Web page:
## General Chemistry

Vapor pressure lowering is a colligative property of solutions. So, first, what is vapor pressure?

Recall that when a liquid evaporates in a closed container, an equilibrium is established between the liquid and the gas, and the pressure exerted by the vapor is called the vapor pressure. Now, the more the liquid evaporates, the more gas is formed and therefore, the higher the vapor pressure.

It turns out that when a nonvolatile solute is added to the solvent, the vapor pressure of the solvent in the solution decreases compared to what it was for pure solvent.

For example, if we add NaCl to water, the vapor pressure of the solution is lower than that of water: One way to explain this behavior is the interference of the solute particles to the evaporation of the solvent molecules. This can be, for example, some intermolecular interactions between these species. In other words, let’s say the solute particles “get on the way” of evaporating solvent molecules.

A more fundamental answer can be given using the principle of entropy. Remember, entropy increases with the randomness of the system, and therefore, it increases when solvent molecules evaporate because that is a transition from liquid to gas phase where the molecules have more freedom.

Now, when the solute and solvent are mixed the entropy of the system is already a little higher compared to the pure solvent. Consequently, the gain of entropy when solvent molecules evaporate is not as significant: # Calculating the Vapor Pressure Lowering

To calculate the vapor pressure lowering, we rely on the relationship between the vapor pressure of a solution (Psolution), the mole fraction of the solvent (Χsolvent), and the vapor pressure of the pure solvent (P°solvent). This is given by the Raoult’s Law: Χsolvent is the mole fraction of the solvent which is calculated as shown above.

The essence of Raoult’s Law is that the more solvent we have in the solution, the greater the vapor pressure is going to be. This is because the only component of a solution containing a nonvolatile solute that contributes to the vapor pressure is the solvent. This correlation is given based on the mole fraction of the solvent – the vapor pressure of the solution is directly proportional to the mole fraction of solvent molecules in the solution: For example, calculate the vapor pressure of a solution at 25°C that is made by adding 47.9 g of glucose (C6H12O6) to 340.0 mL of water. The vapor pressure of pure water at 25°C is 23.8 torr and the density of water is 1.00 g/mL.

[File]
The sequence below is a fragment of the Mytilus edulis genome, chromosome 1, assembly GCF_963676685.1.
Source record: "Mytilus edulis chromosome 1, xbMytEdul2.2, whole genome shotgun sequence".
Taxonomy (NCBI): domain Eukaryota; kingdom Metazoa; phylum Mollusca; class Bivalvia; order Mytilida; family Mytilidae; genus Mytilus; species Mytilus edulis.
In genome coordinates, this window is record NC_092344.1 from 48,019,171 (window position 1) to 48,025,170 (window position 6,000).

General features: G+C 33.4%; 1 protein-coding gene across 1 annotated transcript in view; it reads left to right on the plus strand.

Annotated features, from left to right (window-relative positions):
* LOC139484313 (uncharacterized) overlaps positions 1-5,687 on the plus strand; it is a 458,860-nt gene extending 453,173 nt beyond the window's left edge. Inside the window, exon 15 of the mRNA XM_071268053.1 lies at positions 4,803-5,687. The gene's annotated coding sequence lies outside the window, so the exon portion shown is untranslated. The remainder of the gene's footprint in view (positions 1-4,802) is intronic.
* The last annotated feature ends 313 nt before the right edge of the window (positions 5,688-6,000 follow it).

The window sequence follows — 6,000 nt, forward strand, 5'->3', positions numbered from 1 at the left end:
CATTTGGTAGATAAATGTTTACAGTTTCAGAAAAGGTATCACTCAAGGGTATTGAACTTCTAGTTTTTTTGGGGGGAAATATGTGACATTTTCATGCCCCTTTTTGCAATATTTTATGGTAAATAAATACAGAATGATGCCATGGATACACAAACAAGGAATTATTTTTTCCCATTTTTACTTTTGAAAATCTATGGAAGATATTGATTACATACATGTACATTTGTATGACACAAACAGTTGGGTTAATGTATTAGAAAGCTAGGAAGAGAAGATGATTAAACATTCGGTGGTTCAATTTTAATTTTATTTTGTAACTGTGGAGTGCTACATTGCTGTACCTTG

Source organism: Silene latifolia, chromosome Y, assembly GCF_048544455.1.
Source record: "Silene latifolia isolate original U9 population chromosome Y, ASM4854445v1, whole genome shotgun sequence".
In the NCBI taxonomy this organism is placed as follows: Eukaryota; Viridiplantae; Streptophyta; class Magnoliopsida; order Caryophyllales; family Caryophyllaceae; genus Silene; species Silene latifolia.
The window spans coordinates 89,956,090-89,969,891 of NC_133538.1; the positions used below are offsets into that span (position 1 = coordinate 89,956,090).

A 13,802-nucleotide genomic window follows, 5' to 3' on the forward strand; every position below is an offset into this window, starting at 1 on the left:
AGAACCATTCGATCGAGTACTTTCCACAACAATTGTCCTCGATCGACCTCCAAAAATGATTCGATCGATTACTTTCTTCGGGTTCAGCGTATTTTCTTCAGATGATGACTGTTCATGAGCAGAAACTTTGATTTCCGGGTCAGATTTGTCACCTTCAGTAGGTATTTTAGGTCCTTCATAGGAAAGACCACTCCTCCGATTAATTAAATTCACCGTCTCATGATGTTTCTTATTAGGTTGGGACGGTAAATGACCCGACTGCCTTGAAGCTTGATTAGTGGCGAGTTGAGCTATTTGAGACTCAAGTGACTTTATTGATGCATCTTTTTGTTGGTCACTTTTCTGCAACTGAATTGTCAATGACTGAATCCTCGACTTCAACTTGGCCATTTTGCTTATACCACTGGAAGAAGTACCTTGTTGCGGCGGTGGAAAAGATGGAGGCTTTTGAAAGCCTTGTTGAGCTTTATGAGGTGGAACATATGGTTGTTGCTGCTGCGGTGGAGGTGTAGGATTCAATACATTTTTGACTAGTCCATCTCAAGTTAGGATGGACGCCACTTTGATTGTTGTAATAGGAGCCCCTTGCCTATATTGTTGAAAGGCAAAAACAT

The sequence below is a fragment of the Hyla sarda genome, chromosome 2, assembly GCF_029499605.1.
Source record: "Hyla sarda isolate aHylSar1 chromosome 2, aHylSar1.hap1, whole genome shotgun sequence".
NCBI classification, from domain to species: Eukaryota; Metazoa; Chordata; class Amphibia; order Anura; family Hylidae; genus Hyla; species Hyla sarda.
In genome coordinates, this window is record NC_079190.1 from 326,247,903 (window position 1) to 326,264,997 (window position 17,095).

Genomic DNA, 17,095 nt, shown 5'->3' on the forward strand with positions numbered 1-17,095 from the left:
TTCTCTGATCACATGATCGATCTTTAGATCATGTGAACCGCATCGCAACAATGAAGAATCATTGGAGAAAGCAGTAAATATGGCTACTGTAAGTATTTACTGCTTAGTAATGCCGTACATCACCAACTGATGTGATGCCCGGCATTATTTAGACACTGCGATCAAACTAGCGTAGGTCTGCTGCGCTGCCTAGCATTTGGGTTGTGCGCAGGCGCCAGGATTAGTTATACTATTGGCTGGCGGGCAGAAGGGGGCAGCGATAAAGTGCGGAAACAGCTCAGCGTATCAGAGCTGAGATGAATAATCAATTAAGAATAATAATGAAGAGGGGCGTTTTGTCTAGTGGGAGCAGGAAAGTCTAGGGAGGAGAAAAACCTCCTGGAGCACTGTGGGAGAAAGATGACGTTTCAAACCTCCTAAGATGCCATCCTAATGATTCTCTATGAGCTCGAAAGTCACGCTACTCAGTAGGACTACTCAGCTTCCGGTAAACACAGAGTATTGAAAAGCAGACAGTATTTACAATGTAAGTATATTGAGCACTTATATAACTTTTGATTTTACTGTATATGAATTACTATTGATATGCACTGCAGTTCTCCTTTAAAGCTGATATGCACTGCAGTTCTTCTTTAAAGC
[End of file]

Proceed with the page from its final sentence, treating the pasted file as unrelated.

The vapor pressure of the solution is calculated by the following formula:

${P_{solution}}\, = \;{\chi _{solvent}}{P^o}_{solvent}$

Where Po (solvent) is the vapor pressure of pure solvent, P – the vapor pressure of the solution, Χ – the mole fraction of the solvent

We have the vapor pressure of pure water; Po (H2O) = 23.8 Torr, so the only missing part is the mole fraction of the solvent (water in this case) which is the ratio of the moles of solvent over the total moles of the solvent and the solute:

${\chi _{{{\rm{H}}_{\rm{2}}}{\rm{O}}}}\;{\rm{ = }}\;\frac{{{\rm{n}}\,{\rm{(}}{{\rm{H}}_{\rm{2}}}{\rm{O)}}}}{{{\rm{n}}\,{\rm{(}}{{\rm{H}}_{\rm{2}}}{\rm{O)}}\;{\rm{ + }}\,{\rm{n}}\,{\rm{(}}{{\rm{C}}_{\rm{6}}}{{\rm{H}}_{{\rm{12}}}}{{\rm{O}}_{\rm{6}}}{\rm{)}}}}{\rm{ }}$

Determine the moles:

${\rm{}}\,{\rm{(}}{{\rm{H}}_{\rm{2}}}{\rm{O)}}\;{\rm{ = }}\,{\rm{340}}{\rm{.0}}\,\cancel{{{\rm{mL}}}}\;{\rm{ \times }}\;\frac{{{\rm{1}}{\rm{.00}}\,{\rm{g}}}}{{{\rm{1}}\,\cancel{{{\rm{mL}}}}}}\; = \,340.\;{\rm{g}}$

${\rm{n}}\,{\rm{(}}{{\rm{H}}_{\rm{2}}}{\rm{O)}}\;{\rm{ = }}\,{\rm{340}}{\rm{.}}\;\cancel{{\rm{g}}}\;{\rm{ \times }}\;\frac{{{\rm{1}}\;{\rm{mol}}}}{{{\rm{1}}\,{\rm{8}}{\rm{.0}}\;\cancel{{\rm{g}}}}}\; = \,18.9\;{\rm{mol}}$

${\rm{n}}\,{\rm{(}}{{\rm{C}}_{\rm{6}}}{{\rm{H}}_{{\rm{12}}}}{{\rm{O}}_{\rm{6}}}{\rm{)}}\;{\rm{ = }}\,{\rm{47}}{\rm{.9}}\;\cancel{{\rm{g}}}\;{\rm{ \times }}\;\frac{{{\rm{1}}\;{\rm{mol}}}}{{{\rm{1}}\,{\rm{80}}{\rm{.2}}\;\cancel{{\rm{g}}}}}\;{\rm{ = }}\,{\rm{0}}{\rm{.266}}\;{\rm{mol}}$

The mole fraction is equal to:

${\chi _{{{\rm{H}}_{\rm{2}}}{\rm{O}}}}\;{\rm{ = }}\;\frac{{{\rm{18}}{\rm{.9}}\,{\rm{mol}}}}{{\left( {{\rm{18}}{\rm{.9}}\;{\rm{ + }}\,{\rm{0}}{\rm{.266}}} \right)\,{\rm{mol}}}}\;{\rm{ = }}\;{\rm{0}}{\rm{.986 }}$

Therefore, the vapor pressure of the solution is:

Psolution = 0.986 x 23.8 torr = 23.5 torr

# Vapor Pressure of Electrolyte Solutions